Release Date: May 14, 2013
Record label: Birth Records
Genre(s): Pop/Rock, Alternative/Indie Rock, Indie Folk
The first result for the “Jessica Pratt” Google search is a soprano in a bloodstained white opera costume. This is not the Jessica Pratt you’re seeking. Look a little harder for this woman; like her music, she appears subtle but is worth seeking out.Pratt’s self-titled album, released through new label Birth Records, is actually a collection of her recordings from the past five years.
The mid-aughts freak-folk moment found artists and fans blurring the boundaries between past and present and seeking out kindred spirits across time, which made it an abundant season for folk reissues. Linda Perhacs' Parallelograms, Karen Dalton's In My Own Time, and Sibylle Baier's Colour Green, to name just a few, all got their long-delayed, much-deserved days in record store windows. And now, after an unhurried half-decade gestation period, 2012 felt like the year we started to hear the debut records from some of the young artists who scooped those reissues up.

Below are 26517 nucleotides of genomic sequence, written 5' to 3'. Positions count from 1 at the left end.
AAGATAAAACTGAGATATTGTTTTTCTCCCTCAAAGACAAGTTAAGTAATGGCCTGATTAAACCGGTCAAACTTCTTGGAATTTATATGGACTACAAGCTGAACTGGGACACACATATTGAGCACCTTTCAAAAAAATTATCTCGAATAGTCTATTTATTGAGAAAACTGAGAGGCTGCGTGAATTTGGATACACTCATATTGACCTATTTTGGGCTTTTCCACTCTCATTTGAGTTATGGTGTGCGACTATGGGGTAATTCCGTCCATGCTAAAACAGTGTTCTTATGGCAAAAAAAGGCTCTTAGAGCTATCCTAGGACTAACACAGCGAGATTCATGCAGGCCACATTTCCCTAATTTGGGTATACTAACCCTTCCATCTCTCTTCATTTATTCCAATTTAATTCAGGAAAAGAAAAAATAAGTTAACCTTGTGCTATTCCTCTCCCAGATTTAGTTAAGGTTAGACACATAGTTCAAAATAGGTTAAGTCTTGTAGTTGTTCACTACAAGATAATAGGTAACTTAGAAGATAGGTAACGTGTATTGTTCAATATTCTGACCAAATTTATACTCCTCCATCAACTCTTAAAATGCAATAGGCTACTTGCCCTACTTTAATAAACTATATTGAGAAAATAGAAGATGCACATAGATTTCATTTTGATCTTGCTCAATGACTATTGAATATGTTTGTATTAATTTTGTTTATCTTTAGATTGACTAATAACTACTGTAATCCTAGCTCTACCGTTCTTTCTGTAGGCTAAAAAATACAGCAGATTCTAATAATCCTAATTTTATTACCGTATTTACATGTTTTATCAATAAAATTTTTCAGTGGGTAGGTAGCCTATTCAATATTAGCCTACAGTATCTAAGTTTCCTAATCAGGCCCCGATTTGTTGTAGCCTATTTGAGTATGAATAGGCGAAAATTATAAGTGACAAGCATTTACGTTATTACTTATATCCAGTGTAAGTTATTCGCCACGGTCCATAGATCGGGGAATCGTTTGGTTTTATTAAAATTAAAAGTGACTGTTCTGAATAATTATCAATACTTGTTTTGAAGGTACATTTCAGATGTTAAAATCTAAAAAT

Jessica Pratt’s self-titled debut album is culled from five years of songwriting, but for most, Pratt arrived at the same time as Hurricane Sandy with blog posts in all corners of the internet for her song, “Night Faces”. Unlike the storm, the tune did not force its will on the music community and the lasting effect of Pratt’s arrival will likely be small, but the attention is a best-case scenario for such an artist; one who creates personal and unassuming work that lacks both commercial appeal and much connection to current trends. Regardless, many noted publications heard “Night Faces” and felt the need to share, and a similar reaction from White Fence’s Tim Presely resulted in the creation of Birth Records, a label for which Pratt’s album is the inaugural offering.
Jessica Pratt is wary of being pigeonholed. She’s cautious about her connection to the current music scene in San Francisco, where she lives. San Fran groups like Thee Oh Sees, the Fresh and Onlys, and Sonny and the Sunsets have been glorying in the sounds of the ‘60s—pop, folk, rock, psych—for years now, and Pratt’s aesthetic, though sparer and lonelier, seems of a piece with their mission to explore and mix older forms in the search of heady new combinations.
Jessica Pratt’s unassuming self-titled debut exists out of time. Which is to say it sounds like it blew in on a crisp autumnal breeze from 1970, back when unknown singer-songwriters were making albums that wouldn’t be appreciated until decades later. In another era, “Jessica Pratt” would have been a long-lost classic well worth rediscovering.